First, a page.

Role Reversal

Like most people, I enjoy engaging in activities that I have a good time in. Seeing as many of my preferred activities are sports (though I do hold mathematics, science, reading, and writing in high regard as well), I like to be good at what I do as well. Therefore, the kinds of activities I do usually are ones I am good at. I’m good at basketball, so I play basketball with my friends. I’m good at running, so I enjoy running with others. I’m good at mathematics, so I’ll frequently help people out in their studies.

Because of this tendency to do things I’m good at, I’m not often shown the other side of the equation: the side where people aren’t good at the activity. I can only empathize so much when I talk with most of my friends about grades, because only a few get grades that are similar to mine. In this same way, I can hardly imagine what it’s like to be less than stellar at a sport, because I’m decent at most that I participate in. This isn’t to brag, it’s simply to say that I am usually towards the “stronger” side of the spectrum.

Of course, no one is good at everything, and this reality was brought into sharp focus once again while doing an activity with my friends. It was an activity that was enjoyable, but I simply am not great at it. Therefore, I was the weaker link on a team.

And honestly, it wasn’t fun. I didn’t enjoy being the worst on a team, but it was an interesting experience. It gave me the chance to see what a team or an activity looks like from the perspective of those who aren’t as good at it. It made me think about how I behave when I am in a position of being better than others at an activity. I hope to be more humble and treat those others not just as liabilities (such as in a team sport, perhaps), but as participants who want to succeed just as much as I do.

Cynical

A refrain I often hear from people regarding my scientific and skeptic mindset is how cynical I’m being. They tell me I’m just shooting down anything that I cannot see proven in an equation or carried out in some sort of lab experiment. Since I can rarely get that kind of validation, I always seem to hold negative views of new ideas.

To a certain extent, I can see how others see this. My first response to new information is usually a way of invalidating it. Honestly, this does seem quite cynical. However, that’s because we often use terms interchangeably, and this is most definitely the case here.

According to Dictionary.com, “cynical” is defined as: “distrusting or disparaging the motives of others, bitterly or sneeringly distrustful.”

This is obviously not my intent when responding to certain claims, though I’m sure it has occurred throughout my years of hearing crazy “science” from the media. The real word that should be used is skeptical.

According to Dictionary.com, “skeptical” is defined as: “Having an attitude of, or showing, doubt.”

This is definitely the word I’m looking for.

In my eyes, the difference between these two words stems from the negativity the former expresses. When I hear a new scientific “fact”, I don’t have any negative view of it. I simply question its validity. That’s not particularly negative. In fact, I would argue it’s neutral, because questioning the fact simply means I want to know more about how this fact relates to other scientific ideas.

I don’t necessarily need _a controlled laboratory experiment to think something is true. I can make a certain subset of inferences about the world that are probably more or less accurate for my purposes. However, my skeptical side kicks in as soon as I hear something about a “wonder drug” or the “one simple thing you can do to be happier”. These statements are usually under the guise of being scientific, but in reality they are misguided at best and pseudoscientific at worse. When I hear _those kinds of statements, I try not to reason it out myself and instead ask for evidence. If something is as powerful or great as someone says, then surely there is a wealth of evidence to support it. If not, then there is something lacking in the statement.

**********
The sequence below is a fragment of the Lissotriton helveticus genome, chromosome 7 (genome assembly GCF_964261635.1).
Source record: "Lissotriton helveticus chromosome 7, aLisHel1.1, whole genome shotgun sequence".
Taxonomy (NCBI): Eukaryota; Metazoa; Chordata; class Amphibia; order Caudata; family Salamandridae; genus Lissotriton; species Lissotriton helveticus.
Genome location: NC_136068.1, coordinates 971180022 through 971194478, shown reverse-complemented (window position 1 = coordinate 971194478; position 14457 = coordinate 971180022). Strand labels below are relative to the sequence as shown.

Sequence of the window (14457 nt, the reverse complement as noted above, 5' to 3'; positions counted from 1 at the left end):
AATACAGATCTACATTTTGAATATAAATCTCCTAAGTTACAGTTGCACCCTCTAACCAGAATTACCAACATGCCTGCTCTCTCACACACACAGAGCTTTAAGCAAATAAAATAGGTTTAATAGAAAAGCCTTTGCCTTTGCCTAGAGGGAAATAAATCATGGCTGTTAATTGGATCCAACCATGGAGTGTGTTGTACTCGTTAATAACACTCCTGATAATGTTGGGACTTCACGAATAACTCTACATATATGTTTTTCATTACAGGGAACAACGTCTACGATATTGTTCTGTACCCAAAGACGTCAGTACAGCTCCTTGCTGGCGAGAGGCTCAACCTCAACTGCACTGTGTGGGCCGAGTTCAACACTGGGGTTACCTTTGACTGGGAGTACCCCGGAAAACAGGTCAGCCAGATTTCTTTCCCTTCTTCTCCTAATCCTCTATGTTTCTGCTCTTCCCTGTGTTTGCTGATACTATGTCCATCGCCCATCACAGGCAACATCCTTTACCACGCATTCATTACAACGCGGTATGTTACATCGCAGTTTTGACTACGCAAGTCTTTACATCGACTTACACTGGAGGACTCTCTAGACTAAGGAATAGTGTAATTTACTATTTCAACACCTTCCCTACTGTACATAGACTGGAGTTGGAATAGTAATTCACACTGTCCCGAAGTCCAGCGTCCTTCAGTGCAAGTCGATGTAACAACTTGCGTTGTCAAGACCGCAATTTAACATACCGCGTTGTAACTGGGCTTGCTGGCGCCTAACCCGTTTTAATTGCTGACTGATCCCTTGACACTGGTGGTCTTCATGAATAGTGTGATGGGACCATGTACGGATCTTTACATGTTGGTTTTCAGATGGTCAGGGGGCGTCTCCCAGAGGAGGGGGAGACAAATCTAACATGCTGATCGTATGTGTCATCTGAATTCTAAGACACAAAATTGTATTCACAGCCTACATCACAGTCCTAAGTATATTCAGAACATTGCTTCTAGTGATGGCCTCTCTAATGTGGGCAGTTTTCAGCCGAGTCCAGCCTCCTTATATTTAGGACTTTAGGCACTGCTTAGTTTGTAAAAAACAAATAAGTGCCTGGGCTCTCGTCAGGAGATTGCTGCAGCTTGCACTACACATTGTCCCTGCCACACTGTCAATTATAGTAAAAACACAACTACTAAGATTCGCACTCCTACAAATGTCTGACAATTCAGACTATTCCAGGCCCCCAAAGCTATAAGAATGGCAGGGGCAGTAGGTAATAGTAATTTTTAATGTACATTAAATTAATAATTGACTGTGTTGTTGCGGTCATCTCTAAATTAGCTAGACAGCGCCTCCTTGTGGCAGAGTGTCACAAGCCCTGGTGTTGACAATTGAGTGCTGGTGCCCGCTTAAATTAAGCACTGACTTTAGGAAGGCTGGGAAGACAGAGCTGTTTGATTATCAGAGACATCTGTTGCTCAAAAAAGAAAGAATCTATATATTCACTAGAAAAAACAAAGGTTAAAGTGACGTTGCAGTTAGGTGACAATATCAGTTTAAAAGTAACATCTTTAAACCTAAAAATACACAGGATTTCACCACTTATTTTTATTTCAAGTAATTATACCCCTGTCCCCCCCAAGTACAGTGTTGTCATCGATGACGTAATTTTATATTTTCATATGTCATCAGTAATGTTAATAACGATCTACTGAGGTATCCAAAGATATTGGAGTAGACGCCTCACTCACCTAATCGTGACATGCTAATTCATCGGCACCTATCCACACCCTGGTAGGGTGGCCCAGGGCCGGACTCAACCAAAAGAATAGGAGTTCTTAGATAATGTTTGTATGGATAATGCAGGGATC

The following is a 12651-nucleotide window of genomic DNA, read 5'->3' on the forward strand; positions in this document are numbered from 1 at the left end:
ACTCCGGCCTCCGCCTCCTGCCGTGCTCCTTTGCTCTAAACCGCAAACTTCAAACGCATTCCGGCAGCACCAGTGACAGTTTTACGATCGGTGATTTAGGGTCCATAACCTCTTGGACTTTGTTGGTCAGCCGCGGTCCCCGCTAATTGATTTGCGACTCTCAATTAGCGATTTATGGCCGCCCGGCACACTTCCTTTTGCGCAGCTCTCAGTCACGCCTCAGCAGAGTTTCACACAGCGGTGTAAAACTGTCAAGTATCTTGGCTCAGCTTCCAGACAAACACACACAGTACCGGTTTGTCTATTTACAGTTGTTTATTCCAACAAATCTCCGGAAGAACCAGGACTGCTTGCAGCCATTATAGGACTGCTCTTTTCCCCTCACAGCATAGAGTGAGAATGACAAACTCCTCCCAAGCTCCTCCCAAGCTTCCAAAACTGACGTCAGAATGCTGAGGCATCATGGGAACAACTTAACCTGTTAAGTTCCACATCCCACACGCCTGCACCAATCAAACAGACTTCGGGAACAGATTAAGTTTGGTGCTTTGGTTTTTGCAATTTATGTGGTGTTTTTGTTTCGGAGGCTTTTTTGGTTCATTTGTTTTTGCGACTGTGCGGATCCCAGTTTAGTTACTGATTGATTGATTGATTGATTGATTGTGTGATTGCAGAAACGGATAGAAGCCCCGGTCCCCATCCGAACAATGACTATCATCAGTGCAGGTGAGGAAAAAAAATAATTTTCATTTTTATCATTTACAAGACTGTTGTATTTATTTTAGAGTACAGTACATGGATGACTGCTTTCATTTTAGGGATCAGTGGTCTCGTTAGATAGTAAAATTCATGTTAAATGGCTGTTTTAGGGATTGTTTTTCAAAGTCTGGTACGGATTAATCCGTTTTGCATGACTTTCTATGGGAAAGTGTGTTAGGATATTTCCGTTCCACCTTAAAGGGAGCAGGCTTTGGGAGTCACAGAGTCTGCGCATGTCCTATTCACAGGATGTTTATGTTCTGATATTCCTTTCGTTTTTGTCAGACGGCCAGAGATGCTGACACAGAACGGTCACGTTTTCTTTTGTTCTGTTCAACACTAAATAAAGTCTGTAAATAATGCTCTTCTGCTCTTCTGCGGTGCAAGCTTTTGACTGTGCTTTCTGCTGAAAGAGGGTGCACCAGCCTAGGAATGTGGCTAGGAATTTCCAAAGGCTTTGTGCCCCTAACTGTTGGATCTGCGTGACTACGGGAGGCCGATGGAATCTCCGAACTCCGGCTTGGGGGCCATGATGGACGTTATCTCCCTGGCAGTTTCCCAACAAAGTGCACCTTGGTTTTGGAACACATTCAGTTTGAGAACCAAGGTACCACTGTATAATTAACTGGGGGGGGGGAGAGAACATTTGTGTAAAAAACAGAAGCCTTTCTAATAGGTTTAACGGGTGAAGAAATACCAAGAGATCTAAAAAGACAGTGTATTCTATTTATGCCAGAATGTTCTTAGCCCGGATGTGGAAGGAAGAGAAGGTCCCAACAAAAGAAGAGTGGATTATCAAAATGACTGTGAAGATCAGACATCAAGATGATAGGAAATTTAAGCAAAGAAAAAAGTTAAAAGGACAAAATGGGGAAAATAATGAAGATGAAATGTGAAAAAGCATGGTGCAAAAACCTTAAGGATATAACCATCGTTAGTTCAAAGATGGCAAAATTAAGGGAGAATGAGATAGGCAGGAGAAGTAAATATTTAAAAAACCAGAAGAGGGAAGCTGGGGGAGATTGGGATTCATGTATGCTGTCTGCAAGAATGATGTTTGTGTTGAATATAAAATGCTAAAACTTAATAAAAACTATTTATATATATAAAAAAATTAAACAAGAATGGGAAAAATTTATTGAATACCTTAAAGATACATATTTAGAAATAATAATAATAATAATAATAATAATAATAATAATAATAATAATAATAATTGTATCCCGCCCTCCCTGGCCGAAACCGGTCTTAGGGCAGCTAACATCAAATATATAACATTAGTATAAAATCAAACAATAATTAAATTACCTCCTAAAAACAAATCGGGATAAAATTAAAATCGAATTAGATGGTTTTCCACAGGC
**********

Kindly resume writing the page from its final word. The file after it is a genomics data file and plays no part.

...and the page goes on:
A quote that I particularly like from Carl Sagan (at least, he is the prominent figure that I know of who said it) is, “Extraordinary claims require extraordinary evidence.” It encapsulates the idea that skepticism for something that is particularly incredible needs a lot of evidence. Otherwise, we could be swayed by anything just because someone is persuasive. With this mindset of skepticism, you give yourself a way to trust statements because of the evidence, not because it “sounds” good.

On a related note, I’ll often get accusations of being close-minded because of my skepticism. This usually results from some really enthusiastic person not understanding why I can’t seem to ever be convinced that something they say is true. What they won’t say is that the claims they always make to me are extraordinary, and come with little explanation or evidence. When I prod for evidence, they switch the onus onto me to go read and find out for myself because they didn’t go through the whole study or article.

Unfortunately, that’s not how good conversation goes (at least, in my experience). If one wants to state something, they’re going to need some evidence or else it will be dismissed pretty quickly. But even if I do accept to go read further about it, the conversation will continue as if the statement was true.

This is a problem, because the conversation has shifted dramatically from what we know (or are reasonably certain of), to what we don’t know. Furthermore, I will then be chastised for never keeping my mind open to new possibilities.

My response: I’m always open to something new, but I need to see some kind of credible evidence. And unlike what many people think, witnessing an event is not a great tool to make these kind of claims.